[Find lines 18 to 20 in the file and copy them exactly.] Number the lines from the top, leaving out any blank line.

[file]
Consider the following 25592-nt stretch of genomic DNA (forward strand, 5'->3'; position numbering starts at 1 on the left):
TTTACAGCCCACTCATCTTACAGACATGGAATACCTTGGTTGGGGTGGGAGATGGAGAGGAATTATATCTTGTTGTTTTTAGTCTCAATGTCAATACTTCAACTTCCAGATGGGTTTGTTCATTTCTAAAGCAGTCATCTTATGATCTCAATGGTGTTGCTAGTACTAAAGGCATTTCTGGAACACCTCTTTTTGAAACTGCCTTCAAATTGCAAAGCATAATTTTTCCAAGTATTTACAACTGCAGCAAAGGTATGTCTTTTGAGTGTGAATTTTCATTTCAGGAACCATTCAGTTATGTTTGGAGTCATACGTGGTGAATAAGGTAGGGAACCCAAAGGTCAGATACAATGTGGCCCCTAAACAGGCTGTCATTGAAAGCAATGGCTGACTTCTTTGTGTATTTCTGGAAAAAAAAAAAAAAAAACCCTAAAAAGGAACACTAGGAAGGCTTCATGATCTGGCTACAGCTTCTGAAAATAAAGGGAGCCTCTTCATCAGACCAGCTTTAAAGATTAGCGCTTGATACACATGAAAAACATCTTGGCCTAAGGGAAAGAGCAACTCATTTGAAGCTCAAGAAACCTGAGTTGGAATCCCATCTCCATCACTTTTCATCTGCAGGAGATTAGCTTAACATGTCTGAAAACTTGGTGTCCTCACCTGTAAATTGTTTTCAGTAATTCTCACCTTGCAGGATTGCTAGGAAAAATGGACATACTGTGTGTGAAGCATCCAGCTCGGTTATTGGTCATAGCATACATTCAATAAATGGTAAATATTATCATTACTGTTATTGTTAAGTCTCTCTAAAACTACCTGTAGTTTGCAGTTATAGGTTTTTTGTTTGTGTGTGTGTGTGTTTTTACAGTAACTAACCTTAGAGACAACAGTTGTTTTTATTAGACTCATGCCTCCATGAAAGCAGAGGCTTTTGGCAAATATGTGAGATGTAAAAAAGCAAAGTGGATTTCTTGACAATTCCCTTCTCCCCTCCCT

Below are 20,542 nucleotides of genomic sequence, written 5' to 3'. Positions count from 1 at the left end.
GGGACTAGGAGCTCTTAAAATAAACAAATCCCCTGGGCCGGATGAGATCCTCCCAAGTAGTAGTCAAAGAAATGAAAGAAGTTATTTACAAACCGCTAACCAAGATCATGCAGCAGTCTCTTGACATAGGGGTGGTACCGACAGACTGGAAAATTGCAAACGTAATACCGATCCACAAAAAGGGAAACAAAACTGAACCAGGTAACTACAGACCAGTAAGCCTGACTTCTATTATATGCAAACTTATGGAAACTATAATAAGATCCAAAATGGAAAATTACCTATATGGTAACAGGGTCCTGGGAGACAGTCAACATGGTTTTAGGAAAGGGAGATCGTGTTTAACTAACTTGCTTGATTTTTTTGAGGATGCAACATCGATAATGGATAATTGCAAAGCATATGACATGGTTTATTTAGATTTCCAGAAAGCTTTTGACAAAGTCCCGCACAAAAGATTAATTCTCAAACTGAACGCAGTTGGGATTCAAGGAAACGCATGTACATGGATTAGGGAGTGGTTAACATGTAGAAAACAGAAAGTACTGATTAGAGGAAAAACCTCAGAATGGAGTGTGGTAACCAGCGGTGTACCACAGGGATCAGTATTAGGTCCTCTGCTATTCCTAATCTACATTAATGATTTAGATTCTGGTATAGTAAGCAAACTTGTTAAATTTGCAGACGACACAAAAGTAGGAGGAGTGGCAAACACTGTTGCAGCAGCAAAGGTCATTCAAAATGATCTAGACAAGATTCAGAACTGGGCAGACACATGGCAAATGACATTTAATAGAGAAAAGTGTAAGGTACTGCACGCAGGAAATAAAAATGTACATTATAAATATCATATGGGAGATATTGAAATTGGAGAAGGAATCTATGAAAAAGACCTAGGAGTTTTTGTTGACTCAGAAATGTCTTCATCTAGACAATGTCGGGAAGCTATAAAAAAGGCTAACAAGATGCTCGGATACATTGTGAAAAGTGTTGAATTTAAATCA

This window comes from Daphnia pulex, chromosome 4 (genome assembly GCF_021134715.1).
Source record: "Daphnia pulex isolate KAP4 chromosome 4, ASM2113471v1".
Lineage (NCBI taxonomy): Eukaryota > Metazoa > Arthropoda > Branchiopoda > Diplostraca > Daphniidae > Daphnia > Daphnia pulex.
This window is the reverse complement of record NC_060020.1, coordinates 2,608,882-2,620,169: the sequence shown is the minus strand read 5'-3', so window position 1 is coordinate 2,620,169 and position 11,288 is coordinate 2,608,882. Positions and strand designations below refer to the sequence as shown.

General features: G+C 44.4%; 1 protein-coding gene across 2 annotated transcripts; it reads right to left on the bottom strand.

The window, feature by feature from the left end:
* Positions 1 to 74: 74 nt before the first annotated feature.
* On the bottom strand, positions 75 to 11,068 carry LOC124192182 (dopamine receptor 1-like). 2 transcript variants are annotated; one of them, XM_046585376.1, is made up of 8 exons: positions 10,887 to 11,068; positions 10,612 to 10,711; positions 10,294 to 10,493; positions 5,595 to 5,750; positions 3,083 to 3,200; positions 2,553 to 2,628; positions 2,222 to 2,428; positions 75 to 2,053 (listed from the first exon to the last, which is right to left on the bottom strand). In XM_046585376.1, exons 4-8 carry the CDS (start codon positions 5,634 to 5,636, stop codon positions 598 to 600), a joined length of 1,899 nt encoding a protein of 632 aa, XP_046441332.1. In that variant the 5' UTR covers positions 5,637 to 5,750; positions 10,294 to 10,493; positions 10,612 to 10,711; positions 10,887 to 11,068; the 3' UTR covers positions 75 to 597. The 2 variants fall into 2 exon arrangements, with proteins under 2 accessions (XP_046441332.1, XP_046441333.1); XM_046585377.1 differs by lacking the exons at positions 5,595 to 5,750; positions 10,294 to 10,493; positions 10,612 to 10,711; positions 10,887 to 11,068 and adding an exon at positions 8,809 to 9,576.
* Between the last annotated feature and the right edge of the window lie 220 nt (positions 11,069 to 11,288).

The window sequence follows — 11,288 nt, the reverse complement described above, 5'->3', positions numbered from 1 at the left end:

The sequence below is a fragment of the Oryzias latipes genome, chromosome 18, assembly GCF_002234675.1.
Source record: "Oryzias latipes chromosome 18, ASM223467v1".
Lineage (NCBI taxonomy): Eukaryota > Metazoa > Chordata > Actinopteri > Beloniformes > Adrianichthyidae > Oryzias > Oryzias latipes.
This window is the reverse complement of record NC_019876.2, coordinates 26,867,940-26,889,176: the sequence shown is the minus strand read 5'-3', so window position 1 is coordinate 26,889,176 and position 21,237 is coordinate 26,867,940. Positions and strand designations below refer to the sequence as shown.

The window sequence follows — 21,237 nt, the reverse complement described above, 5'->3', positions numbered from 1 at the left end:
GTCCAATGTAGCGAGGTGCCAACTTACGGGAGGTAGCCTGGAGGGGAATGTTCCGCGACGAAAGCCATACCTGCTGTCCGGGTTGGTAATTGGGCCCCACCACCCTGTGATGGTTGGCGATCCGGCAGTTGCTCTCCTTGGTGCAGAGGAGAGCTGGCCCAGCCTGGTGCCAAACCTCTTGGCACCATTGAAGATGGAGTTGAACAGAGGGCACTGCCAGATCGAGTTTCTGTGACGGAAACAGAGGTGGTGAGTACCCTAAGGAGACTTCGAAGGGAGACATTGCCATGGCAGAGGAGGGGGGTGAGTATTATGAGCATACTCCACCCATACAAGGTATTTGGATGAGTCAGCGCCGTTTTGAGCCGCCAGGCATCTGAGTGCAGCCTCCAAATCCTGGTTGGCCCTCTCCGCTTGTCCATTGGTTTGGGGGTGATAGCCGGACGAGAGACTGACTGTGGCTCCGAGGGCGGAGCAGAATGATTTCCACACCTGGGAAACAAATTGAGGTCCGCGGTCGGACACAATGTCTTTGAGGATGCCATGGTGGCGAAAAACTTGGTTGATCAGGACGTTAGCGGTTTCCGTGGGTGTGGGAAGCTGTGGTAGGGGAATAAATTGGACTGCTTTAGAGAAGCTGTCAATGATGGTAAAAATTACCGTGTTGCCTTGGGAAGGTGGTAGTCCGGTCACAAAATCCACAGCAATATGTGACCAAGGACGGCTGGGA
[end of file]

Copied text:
This window is the reverse complement of record NC_019876.2, coordinates 26,867,940-26,889,176: the sequence shown is the minus strand read 5'-3', so window position 1 is coordinate 26,889,176 and position 21,237 is coordinate 26,867,940. Positions and strand designations below refer to the sequence as shown.

The window sequence follows — 21,237 nt, the reverse complement described above, 5'->3', positions numbered from 1 at the left end:
GTCCAATGTAGCGAGGTGCCAACTTACGGGAGGTAGCCTGGAGGGGAATGTTCCGCGACGAAAGCCATACCTGCTGTCCGGGTTGGTAATTGGGCCCCACCACCCTGTGATGGTTGGCGATCCGGCAGTTGCTCTCCTTGGTGCAGAGGAGAGCTGGCCCAGCCTGGTGCCAAACCTCTTGGCACCATTGAAGATGGAGTTGAACAGAGGGCACTGCCAGATCGAGTTTCTGTGACGGAAACAGAGGTGGTGAGTACCCTAAGGAGACTTCGAAGGGAGACATTGCCATGGCAGAGGAGGGGGGTGAGTATTATGAGCATACTCCACCCATACAAGGTATTTGGATGAGTCAGCGCCGTTTTGAGCCGCCAGGCATCTGAGTGCAGCCTCCAAATCCTGGTTGGCCCTCTCCGCTTGTCCATTGGTTTGGGGGTGATAGCCGGACGAGAGACTGACTGTGGCTCCGAGGGCGGAGCAGAATGATTTCCACACCTGGGAAACAAATTGAGGTCCGCGGTCGGACACAATGTCTTTGAGGATGCCATGGTGGCGAAAAACTTGGTTGATCAGGACGTTAGCGGTTTCCGTGGGTGTGGGAAGCTGTGGTAGGGGAATAAATTGGACTGCTTTAGAGAAGCTGTCAATGATGGTAAAAATTACCGTGTTGCCTTGGGAAGGTGGTAGTCCGGTCACAAAATCCACAGCAATATGTGACCAAGGACGGCTGGGA